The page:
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that there was more training involved than, gee, hey, we're done, let's go bomb the marathon. investigators are tracking down hundreds of leads at this point. one just now, actually, jake just now we can tell you up at the university of massachusetts dartmouth, we have investigators on the scene, fbi, atf who are checking out a couple public areas we've just been told. there were reports of loud explosions that had been taking place over the course of a couple months. so they're going to check that out to see whether perhaps it may have been an area where they were detonating or testing the devices. so that's pretty much what we know in terms of the location and the targets. but the folks i'm talking to really do believe that the boston marathon was in fact their intended target, jake. >> deb, we've also learned new details about where law enforcement officials believe the bombs were made. what can you tell us about that? >> well, now they're looking at the possibility that in fact the bombs were built in the home
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that tamerlan tsarnaev shared with his wife and their daughter, their young daughter. also dzhokhar tsarnaev spent a lot of time at that apartment as well. bomb residue i'm being told was found both at the kitchen table as well as the kitchen sink and bathtub. we were talking about this earlier, jake, you and i, and that is, look, the bombs -- the ingredients you need to build these bombs are rather crude. the technical to make them successful is a bit different. it's not for example you think of a bomb factory perhaps the attack on the first world trade center, the big vats of chemicals that were needed. these are pretty simple basic ingredients that you can fit in a couple bags, jake. >> all right. deborah feyerick, thank you so much. in california a dangerous situation is getting more dangerous by the minute. several big wildfires are still spreading as the winds pick up. one of them in ventura county near los angeles has burned more than 10,000 acres and threatens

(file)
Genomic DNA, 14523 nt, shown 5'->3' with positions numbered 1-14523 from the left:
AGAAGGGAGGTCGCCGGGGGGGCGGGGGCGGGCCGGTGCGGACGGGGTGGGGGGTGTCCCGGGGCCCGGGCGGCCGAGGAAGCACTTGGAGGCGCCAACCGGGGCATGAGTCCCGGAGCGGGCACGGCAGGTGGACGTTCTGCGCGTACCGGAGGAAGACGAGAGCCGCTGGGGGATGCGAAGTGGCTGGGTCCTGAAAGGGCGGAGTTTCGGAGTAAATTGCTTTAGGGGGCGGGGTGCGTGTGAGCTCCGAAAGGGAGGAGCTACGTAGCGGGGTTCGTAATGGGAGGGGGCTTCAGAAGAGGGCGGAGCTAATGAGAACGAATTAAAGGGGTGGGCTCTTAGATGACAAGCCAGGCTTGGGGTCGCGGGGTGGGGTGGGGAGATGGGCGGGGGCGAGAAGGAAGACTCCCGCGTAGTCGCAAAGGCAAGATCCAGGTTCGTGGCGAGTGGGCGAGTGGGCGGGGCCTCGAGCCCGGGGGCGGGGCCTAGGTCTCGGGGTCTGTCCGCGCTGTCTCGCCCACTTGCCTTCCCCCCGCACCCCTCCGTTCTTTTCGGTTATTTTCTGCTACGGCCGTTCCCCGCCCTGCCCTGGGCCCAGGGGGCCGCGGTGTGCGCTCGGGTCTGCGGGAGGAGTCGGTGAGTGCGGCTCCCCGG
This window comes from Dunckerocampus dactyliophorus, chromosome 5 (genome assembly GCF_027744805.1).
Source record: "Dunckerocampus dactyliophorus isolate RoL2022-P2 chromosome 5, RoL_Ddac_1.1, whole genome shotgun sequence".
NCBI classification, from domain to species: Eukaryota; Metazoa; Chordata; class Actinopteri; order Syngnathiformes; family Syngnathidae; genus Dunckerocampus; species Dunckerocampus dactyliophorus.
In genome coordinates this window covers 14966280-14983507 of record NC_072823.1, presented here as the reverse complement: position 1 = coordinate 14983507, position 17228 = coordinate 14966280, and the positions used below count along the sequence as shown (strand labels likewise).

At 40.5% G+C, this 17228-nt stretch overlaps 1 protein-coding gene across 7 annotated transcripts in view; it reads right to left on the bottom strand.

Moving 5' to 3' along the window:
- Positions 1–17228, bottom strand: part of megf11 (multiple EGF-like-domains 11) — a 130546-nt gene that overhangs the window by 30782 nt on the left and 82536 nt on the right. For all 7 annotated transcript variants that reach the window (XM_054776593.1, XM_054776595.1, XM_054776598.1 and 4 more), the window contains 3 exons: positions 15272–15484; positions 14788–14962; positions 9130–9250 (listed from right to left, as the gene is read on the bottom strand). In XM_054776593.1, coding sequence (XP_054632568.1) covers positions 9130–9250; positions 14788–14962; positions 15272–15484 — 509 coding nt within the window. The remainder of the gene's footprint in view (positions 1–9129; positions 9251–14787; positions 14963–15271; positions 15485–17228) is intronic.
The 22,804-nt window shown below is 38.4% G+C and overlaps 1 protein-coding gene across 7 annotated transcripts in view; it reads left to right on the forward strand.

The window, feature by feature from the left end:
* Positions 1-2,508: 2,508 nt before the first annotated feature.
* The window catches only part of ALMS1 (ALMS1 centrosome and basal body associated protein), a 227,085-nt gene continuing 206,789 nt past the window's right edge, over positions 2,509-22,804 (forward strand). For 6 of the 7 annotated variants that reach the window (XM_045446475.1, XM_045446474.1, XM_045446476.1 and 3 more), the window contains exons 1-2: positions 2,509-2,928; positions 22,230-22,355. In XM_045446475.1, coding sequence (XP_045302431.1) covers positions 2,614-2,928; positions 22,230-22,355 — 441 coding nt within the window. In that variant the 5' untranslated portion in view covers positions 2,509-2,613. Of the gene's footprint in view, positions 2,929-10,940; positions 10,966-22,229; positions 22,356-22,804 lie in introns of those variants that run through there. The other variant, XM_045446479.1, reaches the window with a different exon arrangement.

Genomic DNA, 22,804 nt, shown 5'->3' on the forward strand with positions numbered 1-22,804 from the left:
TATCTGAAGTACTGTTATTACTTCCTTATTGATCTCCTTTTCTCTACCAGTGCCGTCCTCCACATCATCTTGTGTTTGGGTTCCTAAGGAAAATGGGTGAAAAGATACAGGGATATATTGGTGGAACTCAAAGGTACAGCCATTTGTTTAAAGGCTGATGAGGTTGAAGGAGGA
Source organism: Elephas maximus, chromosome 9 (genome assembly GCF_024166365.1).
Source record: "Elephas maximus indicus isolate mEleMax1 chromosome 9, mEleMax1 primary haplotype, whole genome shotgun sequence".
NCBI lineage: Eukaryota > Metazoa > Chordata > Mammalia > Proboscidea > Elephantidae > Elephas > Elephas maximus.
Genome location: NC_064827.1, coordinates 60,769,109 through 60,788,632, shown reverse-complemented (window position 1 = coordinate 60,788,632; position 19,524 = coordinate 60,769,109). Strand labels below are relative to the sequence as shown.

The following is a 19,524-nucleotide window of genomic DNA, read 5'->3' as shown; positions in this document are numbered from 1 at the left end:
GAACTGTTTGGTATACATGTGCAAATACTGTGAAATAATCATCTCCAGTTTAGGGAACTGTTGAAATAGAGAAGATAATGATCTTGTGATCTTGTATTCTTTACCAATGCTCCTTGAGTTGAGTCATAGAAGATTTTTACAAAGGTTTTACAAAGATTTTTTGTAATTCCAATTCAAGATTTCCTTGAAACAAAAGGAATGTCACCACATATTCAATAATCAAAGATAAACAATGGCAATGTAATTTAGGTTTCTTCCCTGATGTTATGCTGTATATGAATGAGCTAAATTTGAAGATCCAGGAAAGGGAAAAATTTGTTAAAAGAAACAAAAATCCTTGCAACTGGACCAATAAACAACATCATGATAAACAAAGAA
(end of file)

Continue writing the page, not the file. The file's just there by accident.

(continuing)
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4,000 homes. >> stay until i know that our house is still here. >> as long as our family and our dogs are safe, we can get through this. >> now we're getting those hot long days, winds and the low humidities. and this stuff is just ripe and ready to burn. >> cnn's stephanie elam is long the front lines in ventura county. and chad myers is keeping track of the fires in cnn weather center in atlanta. stephanie, i'm going to start with you. what's happening right now where you are? >> well, jake, right now we can tell you that it's starting to warm up. we're starting to feel the heat coming that is expected all the way up to the coastline here. as you can see we are right on the pacific ocean which makes this fire interesting. visually overnight it was stunning while we were here because as you look right here there's the pacific coast highway that runs along the ocean. you've got some fire trucks coming out right now. and then right off the edge of the hillside over here we watched it burn down and actually jump over the fire -- jump over the pch and towards the ocean. we also were able to see today
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some firefighters out there fighting the brush. just around the corner actually we were looking at them making sure that they're putting out fires, and also ensuring that power lines also stay safe. so that was something that we see them doing throughout this region here, jake. >> and how does california make sure it has resources to cover all the fires that sprout up around the state? >> well, you know, it's interesting. just looking at some of these trucks going by right now, you would think that they were all ventura county or los angeles county because of the proximity, but they're not. they're coming from wide ranging areas of the state. some even coming from riverside county, which is pretty far east as well. the way they do this throughout california and it's pretty much a unique system, but they will move fire trucks, troops, bhavr they need to do to get people on the ground to fight a fire in one region. and if another fire sprouts up in their region where they just came from, somebody will move into that territory to help take care of their properties there. so they have a way of covering